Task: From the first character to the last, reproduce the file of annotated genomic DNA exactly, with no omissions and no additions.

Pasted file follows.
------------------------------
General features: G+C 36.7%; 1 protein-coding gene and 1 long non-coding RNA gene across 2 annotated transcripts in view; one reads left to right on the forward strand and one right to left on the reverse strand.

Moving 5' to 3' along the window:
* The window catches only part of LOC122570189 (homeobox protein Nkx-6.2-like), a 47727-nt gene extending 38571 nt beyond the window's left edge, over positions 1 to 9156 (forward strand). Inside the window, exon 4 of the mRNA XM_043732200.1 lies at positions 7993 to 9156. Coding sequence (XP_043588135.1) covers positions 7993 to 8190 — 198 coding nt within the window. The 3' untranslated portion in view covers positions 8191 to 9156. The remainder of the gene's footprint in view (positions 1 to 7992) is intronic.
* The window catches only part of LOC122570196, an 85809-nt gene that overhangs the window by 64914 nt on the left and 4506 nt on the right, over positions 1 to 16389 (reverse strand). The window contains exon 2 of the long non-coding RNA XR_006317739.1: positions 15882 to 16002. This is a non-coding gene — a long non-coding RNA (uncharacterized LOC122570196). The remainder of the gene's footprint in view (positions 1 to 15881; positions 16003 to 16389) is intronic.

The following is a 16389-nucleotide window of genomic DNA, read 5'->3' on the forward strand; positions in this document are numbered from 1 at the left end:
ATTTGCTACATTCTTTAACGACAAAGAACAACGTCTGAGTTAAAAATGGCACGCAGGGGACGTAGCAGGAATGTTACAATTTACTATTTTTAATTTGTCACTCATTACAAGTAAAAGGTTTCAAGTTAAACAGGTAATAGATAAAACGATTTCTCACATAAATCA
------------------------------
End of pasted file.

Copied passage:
General features: G+C 36.7%; 1 protein-coding gene and 1 long non-coding RNA gene across 2 annotated transcripts in view; one reads left to right on the forward strand and one right to left on the reverse strand.

Moving 5' to 3' along the window:
* The window catches only part of LOC122570189 (homeobox protein Nkx-6.2-like), a 47727-nt gene extending 38571 nt beyond the window's left edge, over positions 1 to 9156 (forward strand). Inside the window, exon 4 of the mRNA XM_043732200.1 lies at positions 7993 to 9156. Coding sequence (XP_043588135.1) covers positions 7993 to 8190 — 198 coding nt within the window. The 3' untranslated portion in view covers positions 8191 to 9156. The remainder of the gene's footprint in view (positions 1 to 7992) is intronic.
* The window catches only part of LOC122570196, an 85809-nt gene that overhangs the window by 64914 nt on the left and 4506 nt on the right, over positions 1 to 16389 (reverse strand). The window contains exon 2 of the long non-coding RNA XR_006317739.1: positions 15882 to 16002. This is a non-coding gene — a long non-coding RNA (uncharacterized LOC122570196). The remainder of the gene's footprint in view (positions 1 to 15881; positions 16003 to 16389) is intronic.

The following is a 16389-nucleotide window of genomic DNA, read 5'->3' on the forward strand; positions in this document are numbered from 1 at the left end:
ATTTGCTACATTCTTTAACGACAAAGAACAACGTCTGAGTTAAAAATGGCACGCAGGGGACGTAGCAGGAATGTTACAATTTACTATTTTTAATTTGTCACTCATTACAAGTAAAAGGTTTCAAGTTAAACAGGTAATAGATAAAACGATTTCTCACATAAATCA